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@Home user files may be at risk

The cable modem service says it has plugged a hole that left the computer files of some of its users vulnerable to hackers.

Jeff Pelline Staff Writer, CNET News.com
Jeff Pelline is editor of CNET News.com. Jeff promises to buy a Toyota Prius once hybrid cars are allowed in the carpool lane with solo drivers.
Jeff Pelline
2 min read
@Home (ATHM) has updated its software to prevent subscribers of its cable-modem service from sharing each other's files or viewing them without permission.

The vulnerability arose because @Home's cable-modem users were activating the file-sharing feature in Windows 95 without protecting those files with passwords. @Home deliberately switches file sharing off when installing the service, and warns customers that working in such a manner is a violation of the company's terms of service.

In addition, the company has made changes to its software on the server side so that users can share files only within their own homes if they have more than one computer. The software automatically prevents users from sharing files beyond the home.

The move brought some criticism over the weekend, as a few subscribers complained to NEWS.COM that file sharing is an integral part of using a network and that @Home shouldn't restrict its subscribers.

"If an individual shares resources on his/her system without making any considerations for security, the consequences should fall on the individual, not the service provider," wrote one @Home subscriber. "I feel that it constitutes a knee-jerk reaction to a new situation. A better solution would be to offer the blocking to those customers who request it rather than autocratically disabling features in a customer's service."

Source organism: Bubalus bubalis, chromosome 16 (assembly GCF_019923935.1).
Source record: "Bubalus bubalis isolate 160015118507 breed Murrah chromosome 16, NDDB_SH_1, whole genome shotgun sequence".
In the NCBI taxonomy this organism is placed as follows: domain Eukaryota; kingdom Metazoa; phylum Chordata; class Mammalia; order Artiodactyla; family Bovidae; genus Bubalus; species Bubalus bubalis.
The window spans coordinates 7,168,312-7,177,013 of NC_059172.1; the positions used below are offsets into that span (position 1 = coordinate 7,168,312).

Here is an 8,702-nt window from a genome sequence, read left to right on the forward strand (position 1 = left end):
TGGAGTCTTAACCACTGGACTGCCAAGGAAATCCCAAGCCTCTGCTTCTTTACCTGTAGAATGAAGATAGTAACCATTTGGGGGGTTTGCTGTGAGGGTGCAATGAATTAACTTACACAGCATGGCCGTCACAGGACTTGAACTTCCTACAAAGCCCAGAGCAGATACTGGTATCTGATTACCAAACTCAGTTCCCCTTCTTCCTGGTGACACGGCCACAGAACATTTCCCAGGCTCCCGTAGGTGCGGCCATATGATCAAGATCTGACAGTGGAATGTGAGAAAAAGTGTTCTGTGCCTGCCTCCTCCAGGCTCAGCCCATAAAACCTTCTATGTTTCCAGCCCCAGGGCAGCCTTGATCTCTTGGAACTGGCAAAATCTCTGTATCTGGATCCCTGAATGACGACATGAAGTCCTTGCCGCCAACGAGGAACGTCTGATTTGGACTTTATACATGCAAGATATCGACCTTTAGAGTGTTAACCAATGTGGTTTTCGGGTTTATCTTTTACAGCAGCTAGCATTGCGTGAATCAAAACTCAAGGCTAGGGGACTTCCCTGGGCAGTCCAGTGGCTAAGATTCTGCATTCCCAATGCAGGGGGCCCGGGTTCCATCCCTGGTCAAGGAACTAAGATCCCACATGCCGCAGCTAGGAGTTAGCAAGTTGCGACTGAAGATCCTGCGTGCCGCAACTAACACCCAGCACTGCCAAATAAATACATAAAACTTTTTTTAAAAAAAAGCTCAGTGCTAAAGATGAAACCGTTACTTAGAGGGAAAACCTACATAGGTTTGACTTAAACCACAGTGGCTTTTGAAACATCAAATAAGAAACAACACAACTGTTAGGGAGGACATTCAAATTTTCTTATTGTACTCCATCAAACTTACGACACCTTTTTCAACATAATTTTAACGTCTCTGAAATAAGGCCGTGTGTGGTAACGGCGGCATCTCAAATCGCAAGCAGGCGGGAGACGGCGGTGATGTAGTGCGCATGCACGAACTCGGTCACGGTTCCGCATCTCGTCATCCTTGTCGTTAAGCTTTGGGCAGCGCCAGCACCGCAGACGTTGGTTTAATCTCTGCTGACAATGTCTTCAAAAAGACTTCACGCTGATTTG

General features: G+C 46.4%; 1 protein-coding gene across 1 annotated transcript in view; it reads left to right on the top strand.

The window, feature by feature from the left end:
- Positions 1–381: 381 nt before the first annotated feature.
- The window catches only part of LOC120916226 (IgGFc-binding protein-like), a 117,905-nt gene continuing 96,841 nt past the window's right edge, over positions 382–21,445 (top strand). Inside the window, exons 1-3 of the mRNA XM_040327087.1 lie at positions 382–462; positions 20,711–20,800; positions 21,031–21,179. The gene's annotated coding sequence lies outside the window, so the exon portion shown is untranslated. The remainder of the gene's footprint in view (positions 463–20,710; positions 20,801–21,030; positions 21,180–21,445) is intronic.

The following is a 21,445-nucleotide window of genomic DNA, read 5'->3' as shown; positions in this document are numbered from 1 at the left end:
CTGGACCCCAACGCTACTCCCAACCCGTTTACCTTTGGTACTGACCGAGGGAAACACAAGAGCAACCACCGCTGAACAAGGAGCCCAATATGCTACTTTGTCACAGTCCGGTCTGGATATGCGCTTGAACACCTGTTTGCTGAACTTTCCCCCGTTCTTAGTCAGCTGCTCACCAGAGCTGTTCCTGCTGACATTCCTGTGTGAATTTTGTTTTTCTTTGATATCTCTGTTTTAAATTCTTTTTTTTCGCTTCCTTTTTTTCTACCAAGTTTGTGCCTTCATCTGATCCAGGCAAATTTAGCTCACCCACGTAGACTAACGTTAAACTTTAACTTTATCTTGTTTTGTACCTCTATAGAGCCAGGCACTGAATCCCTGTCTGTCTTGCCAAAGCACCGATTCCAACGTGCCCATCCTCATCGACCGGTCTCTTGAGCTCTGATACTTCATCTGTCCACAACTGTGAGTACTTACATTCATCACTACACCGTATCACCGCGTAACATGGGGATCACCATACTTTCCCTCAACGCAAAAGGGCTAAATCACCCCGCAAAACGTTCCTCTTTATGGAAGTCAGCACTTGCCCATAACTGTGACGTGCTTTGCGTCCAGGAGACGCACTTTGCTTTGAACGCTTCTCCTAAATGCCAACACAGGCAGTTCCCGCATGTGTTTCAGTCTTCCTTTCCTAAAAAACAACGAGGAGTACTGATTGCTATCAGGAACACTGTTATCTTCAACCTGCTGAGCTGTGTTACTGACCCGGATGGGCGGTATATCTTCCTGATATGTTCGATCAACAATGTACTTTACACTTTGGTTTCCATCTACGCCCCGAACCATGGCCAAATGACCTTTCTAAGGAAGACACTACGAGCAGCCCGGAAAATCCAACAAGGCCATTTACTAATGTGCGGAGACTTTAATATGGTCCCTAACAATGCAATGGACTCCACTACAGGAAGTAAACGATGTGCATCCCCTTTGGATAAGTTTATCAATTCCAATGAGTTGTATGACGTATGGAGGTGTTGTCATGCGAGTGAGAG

But the company maintained that file sharing beyond the home is not what the service is intended to do.

"They can now file share between the computers within their homes," said spokesman Matt Wolfrom. "But it's a residential service for individuals, not a business service to run over a LAN [local area network]."

For users who want to access files on their office systems from home, Wolfrom suggested attaching files to email messages and taking advantage of the service's high-bandwidth access speed.

@Home also runs a business-specific service called @Work, but Wolfrom denied that the move to keep users from sharing files externally is intended to drive business for @Work.

"It's more a move to protect our users," he said.

@Home currently has 26,000 subscribers, while @Work has signed up 300 customers, according to Wolfrom.

The file-sharing problem is not new, nor is it limited to @Home, which offers high-speed Net access via cable systems. But it came to light again last week when Glen Hamilton, an @Home subscriber in Fremont, California, noticed that it was possible to see other users' files from his own PC--assuming certain conditions were met--and contacted the media.

As of today, Hamilton said he can no longer see other subscribers' resources. @Home says it fixed the problem at the end of last week.